On the eve of Saint John’s feast day, many Spaniards have fiestas, celebrating this saint with firecrackers, fireworks, a special type of cake (Coca de Sant Joan), and more. Even though many Spaniards have stopped practicing their religion, this tradition has been held sacred throughout the country. It is pretty common for families in every city to gather together in the town squares and eat, walk around and talk to friends, and light off fireworks. However, each city has its own unique way to celebrate this day. In Reus, Catalonia (the city in which I have been staying), the city sponsors a five day festival. This year, Saint John’s feast day was on a Friday, so the festival started on Wednesday night and finished on Sunday. At night, starting at around midnight, bands and DJs are stationed at four different stages and play until the morning. Stands selling food and drinks separate the music stages. And people walk from stage to stage, listening to the music and choosing which friends they want to stay and dance with.
This week, I celebrated the eve of Saint John’s feast day with my host family and their friends at their restaurant in the city of Salou. The restaurant is located right next to the beach, with a patio facing the Mediterranean sea with a view of part of Salou’s curved coast. When it began to get dark, people started to light off fireworks. At around 10:30, we ate dinner on the patio with the view of the enchanting ocean and the fireworks. After dinner, the children of the family walked out onto the sidewalk to light fireworks, and we all watched as they added their fireworks to those of the rest of Salou’s.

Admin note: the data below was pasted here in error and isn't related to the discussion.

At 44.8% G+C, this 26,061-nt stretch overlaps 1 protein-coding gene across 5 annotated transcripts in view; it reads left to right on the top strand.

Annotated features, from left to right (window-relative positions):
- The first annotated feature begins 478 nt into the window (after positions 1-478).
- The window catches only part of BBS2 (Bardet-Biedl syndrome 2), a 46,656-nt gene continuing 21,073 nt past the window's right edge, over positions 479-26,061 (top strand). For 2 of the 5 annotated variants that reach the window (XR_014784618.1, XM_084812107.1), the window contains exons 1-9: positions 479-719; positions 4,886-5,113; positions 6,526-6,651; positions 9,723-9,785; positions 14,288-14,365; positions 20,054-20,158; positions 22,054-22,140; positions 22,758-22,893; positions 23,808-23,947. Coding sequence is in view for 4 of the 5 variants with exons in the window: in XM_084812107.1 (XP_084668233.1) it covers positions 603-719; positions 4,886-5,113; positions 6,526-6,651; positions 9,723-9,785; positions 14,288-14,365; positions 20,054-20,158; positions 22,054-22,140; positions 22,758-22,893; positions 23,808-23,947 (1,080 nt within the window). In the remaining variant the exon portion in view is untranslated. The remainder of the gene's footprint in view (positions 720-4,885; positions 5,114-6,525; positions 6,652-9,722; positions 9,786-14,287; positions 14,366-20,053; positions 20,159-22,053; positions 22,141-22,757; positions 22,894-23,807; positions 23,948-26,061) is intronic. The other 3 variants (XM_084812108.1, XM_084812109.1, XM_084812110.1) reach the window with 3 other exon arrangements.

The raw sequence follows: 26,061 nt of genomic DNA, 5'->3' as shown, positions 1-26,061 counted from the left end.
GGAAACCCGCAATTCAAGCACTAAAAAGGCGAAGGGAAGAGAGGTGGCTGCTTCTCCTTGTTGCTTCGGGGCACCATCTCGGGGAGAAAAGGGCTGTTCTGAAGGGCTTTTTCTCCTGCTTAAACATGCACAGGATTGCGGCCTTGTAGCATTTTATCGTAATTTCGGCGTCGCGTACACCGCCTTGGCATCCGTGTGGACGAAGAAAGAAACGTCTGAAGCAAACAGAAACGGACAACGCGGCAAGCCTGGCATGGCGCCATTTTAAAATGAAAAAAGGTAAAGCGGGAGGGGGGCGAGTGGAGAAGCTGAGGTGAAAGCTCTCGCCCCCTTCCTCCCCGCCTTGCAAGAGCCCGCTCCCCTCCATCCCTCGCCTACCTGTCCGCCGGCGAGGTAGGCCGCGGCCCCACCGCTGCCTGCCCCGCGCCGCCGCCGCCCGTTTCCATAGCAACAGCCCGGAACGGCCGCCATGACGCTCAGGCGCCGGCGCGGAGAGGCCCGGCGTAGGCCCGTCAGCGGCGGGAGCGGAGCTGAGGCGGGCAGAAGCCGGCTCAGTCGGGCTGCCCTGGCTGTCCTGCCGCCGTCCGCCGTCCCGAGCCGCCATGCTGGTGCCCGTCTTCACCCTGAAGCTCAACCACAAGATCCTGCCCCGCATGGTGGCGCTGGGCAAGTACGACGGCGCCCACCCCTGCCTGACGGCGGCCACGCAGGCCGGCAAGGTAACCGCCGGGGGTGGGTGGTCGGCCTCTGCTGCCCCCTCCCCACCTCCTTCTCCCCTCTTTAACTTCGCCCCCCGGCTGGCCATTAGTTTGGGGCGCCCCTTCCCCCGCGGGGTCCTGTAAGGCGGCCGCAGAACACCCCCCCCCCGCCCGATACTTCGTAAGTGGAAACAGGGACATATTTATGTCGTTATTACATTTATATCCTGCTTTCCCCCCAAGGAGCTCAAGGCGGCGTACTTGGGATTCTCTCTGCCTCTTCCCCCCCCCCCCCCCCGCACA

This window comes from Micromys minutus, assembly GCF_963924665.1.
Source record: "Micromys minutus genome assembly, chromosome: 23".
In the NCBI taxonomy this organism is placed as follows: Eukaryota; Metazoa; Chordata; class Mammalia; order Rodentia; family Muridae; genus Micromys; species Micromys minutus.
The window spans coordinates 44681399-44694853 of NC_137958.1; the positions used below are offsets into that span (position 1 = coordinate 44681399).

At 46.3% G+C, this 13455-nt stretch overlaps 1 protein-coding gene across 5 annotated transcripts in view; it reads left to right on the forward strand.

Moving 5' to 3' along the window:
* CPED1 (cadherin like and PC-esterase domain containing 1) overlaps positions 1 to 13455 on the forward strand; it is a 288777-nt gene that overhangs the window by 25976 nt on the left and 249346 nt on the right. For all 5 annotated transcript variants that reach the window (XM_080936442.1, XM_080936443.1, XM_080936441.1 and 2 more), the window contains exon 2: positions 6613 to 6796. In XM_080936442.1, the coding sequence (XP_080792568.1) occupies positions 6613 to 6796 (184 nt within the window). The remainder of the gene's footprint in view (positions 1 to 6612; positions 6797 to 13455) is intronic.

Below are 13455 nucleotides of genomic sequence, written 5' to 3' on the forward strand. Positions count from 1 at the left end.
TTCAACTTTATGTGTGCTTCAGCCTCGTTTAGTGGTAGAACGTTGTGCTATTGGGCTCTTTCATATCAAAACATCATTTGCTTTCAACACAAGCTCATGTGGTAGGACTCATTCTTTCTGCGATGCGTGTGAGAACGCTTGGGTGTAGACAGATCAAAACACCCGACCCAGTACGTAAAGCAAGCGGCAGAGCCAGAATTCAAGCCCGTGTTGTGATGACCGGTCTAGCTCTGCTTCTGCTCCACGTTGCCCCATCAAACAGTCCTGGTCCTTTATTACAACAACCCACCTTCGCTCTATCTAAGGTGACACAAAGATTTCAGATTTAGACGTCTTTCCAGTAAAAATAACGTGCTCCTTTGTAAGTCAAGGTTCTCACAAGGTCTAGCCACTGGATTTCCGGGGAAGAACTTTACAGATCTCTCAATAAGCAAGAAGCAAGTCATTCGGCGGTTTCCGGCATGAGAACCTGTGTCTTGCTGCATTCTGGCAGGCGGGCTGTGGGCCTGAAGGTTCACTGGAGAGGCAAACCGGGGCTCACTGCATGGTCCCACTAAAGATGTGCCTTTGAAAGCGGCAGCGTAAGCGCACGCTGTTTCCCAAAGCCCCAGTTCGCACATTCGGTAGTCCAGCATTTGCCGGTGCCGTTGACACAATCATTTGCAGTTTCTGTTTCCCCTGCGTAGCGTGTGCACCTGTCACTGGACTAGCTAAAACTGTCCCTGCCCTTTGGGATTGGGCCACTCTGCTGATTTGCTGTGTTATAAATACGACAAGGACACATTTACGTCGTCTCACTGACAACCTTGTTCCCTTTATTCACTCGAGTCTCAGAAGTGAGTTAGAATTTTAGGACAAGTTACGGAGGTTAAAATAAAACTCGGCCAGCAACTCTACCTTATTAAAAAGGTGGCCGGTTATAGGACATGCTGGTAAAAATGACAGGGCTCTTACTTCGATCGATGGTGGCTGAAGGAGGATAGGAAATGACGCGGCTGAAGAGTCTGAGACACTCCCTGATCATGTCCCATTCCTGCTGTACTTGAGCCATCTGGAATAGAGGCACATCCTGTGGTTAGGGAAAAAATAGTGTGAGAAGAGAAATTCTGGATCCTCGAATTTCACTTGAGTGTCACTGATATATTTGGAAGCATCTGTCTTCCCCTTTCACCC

On Saturday, I celebrated the feast of Saint John again, but this time I celebrated it with friends in the city of Reus. At around 10 at night, we walked around outside at one of the plazas downtown and sat down at a bar. Later, we ate dinner at one of the friend’s apartment flats near town. At 12:30, we left the apartment for the festival. At this time, I was already tired because I am accustomed to going to bed at a decently early time. But it was definitely not too late for others. I was far from the youngest person there. There were people of all ages at the festival, including kids in middle school up until adults in their fifties or sixties. I was surprised that there would be that many young people at a festival, but, being that Reus is pretty small, the atmosphere at this one was familiar – people were constantly shouting across the field, greeting old classmates and friends. Once I started listening to the bands with so many of the other young people of the town, the energy at the festival refueled me and I was able to stay awake dancing with new friends until early morning.